The 54 Sport Tower refuses to fall short of Viking’s high-standing seakeeping principles. We were able to sea-trial the boat in the open ocean off Fort Lauderdale, Florida, with the twin V-12 MAN 1550 CRM diesel engines hustling us along at 40 knots. At 1,950 rpm, the boat cruised at 34.6 knots and burned 58 gph per side with a nearly full load of fuel, full of water, and the owner’s gear. As we throttled up to 2,100 rpm, the boat recorded a respectable 36.4 knots, consuming 126 gph. This model performs similarly to the 54-foot convertible, a testament to Viking’s design and engineering department’s effort to push the envelope toward a smooth and dry ride by consistently refining the running surface.

Read Next: Meet the man behind the brand: Pat Healey, president and CEO of Viking Yacht Company.

Introducing new models is a way of life for the Viking Yacht Company, and the 54 ST is a prime example of the company’s heritage to build a better boat every day. I have run many express boats in my past career as a charter- and private-boat captain. Some of them were noisy, some were slow, some had so-so visibility, and some had terrible mechanical systems and installations. Express boats are basically a hybrid design—good at some things, not so good at others. But this 54 ST is fast, quiet and would be fun to fish on. Equally impressive, combined with its sister companies Atlantic Marine Electronics and Palm Beach Towers, Viking is a unique builder, delivering its boats in a turnkey, ready-to-go-fishing manner. And who doesn’t like a ready-to-use, right-out-of-the-box product these days?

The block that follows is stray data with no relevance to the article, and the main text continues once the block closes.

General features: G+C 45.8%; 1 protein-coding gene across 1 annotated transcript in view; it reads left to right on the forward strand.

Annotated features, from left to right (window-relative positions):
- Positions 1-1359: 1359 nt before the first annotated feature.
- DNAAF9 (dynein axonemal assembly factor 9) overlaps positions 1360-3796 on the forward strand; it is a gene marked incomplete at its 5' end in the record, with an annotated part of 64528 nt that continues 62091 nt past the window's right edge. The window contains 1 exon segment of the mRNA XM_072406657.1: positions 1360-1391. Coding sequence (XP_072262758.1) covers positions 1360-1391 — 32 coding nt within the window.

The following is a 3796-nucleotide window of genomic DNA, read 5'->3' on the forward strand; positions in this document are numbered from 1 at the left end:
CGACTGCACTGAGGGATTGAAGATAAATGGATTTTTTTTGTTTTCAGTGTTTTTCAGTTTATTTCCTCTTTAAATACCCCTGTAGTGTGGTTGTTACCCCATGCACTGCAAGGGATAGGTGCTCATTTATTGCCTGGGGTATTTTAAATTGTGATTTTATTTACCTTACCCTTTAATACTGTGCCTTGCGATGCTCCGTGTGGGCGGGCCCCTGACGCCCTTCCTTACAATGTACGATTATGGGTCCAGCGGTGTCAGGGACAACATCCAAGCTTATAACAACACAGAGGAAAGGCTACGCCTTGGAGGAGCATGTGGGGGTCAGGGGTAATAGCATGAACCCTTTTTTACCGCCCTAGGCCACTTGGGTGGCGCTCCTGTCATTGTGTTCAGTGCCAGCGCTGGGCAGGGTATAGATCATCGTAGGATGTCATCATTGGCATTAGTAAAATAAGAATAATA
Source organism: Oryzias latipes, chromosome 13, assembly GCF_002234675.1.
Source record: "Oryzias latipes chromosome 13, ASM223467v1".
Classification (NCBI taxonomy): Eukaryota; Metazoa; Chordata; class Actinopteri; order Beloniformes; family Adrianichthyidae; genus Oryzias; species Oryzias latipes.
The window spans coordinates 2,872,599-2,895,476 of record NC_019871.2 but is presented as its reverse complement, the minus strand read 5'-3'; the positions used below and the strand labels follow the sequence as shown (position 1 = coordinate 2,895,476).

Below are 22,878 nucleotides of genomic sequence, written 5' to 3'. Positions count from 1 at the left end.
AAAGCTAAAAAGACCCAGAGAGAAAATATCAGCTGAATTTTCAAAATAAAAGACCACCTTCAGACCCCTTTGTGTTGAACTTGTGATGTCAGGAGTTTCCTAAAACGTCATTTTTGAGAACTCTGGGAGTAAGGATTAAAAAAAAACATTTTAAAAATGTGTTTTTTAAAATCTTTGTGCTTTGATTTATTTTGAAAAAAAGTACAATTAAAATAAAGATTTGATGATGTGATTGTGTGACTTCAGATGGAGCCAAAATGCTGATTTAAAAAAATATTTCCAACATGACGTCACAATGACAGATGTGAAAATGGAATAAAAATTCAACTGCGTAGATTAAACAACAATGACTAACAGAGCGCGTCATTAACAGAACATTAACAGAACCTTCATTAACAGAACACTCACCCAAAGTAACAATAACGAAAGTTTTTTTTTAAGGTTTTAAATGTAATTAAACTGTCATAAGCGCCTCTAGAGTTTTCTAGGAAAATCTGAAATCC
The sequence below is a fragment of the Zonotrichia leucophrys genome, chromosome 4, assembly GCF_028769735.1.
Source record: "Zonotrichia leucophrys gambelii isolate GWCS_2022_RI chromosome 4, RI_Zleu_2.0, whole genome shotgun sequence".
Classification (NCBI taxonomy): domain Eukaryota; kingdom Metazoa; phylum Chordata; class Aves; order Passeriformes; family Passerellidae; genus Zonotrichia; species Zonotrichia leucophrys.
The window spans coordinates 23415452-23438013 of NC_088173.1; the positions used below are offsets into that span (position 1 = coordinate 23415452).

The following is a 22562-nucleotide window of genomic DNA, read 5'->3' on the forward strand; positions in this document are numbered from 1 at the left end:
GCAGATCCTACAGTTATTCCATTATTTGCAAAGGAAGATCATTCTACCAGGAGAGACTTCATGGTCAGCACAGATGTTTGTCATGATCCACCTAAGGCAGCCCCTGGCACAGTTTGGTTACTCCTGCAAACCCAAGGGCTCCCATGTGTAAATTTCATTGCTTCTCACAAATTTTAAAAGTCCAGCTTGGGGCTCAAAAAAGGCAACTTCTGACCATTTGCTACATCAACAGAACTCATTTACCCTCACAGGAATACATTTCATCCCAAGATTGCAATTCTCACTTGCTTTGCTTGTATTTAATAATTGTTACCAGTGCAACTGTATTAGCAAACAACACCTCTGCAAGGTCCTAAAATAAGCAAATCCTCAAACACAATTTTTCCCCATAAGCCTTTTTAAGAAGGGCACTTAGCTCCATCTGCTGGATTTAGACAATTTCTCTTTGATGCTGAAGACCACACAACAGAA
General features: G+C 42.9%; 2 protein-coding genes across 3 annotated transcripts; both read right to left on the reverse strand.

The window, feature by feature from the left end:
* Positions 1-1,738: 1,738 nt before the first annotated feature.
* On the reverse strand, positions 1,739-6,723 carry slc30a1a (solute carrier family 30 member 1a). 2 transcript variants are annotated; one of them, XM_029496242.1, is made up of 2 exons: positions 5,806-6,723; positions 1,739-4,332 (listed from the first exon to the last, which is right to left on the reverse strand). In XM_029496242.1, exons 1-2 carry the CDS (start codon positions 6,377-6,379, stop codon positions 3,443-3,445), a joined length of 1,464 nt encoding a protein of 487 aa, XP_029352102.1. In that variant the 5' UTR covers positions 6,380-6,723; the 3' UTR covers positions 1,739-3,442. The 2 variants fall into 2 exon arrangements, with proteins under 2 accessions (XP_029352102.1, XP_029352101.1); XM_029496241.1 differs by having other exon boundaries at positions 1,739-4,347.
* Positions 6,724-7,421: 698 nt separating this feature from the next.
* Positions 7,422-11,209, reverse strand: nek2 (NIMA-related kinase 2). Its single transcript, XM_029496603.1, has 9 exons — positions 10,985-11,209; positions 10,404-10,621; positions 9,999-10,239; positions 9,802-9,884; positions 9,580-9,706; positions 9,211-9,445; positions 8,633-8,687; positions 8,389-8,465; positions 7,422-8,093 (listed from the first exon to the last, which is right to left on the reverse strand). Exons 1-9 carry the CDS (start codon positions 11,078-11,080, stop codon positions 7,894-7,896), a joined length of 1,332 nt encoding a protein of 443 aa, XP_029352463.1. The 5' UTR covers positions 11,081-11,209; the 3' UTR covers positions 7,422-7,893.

Viking 54 Sport Tower Specs

  • LOA: 54’6″
  • BEAM: 17’8″
  • DRAFT: 4’10”
  • DISPL: 70,230 lb.
  • FUEL: 1,230 gal. (standard); 1,430 gal. (optional)
  • WATER: 198 gal.
  • POWER: V-12 MAN 1550
  • GEAR/RATIO: ZF2050A/2.25:1
  • PROPELLERS: Veem, 5-blade
  • Hull Color: Haze Grey Gelcoat
  • Climate Control: Dometic
The view of the ocean horizon from the Viking Yacht 54 Sport Tower
The boat’s tower is highly functional and well designed. Courtesy Viking Yacht Company
Seating in the bridge of the Viking Yacht 54 Sport Tower
The air-conditioned command deck is just steps away from the action. Courtesy Viking Yacht Company
A view of the ocean from the cockpit of the Viking Yacht 54 Sport Tower.
The teak cockpit is well laid out and ready for either a fighting chair or rocket launcher. Courtesy Viking Yacht Company
A latch door to an engine room built into the mezzanine of the Viking Yacht 54 Sport Tower.
Engine room access is via a centerline hatch. Courtesy Viking Yacht Company
Interior stateroom of the Viking Yacht 54 Sport Tower
The island master stateroom forward. Courtesy Viking Yacht Company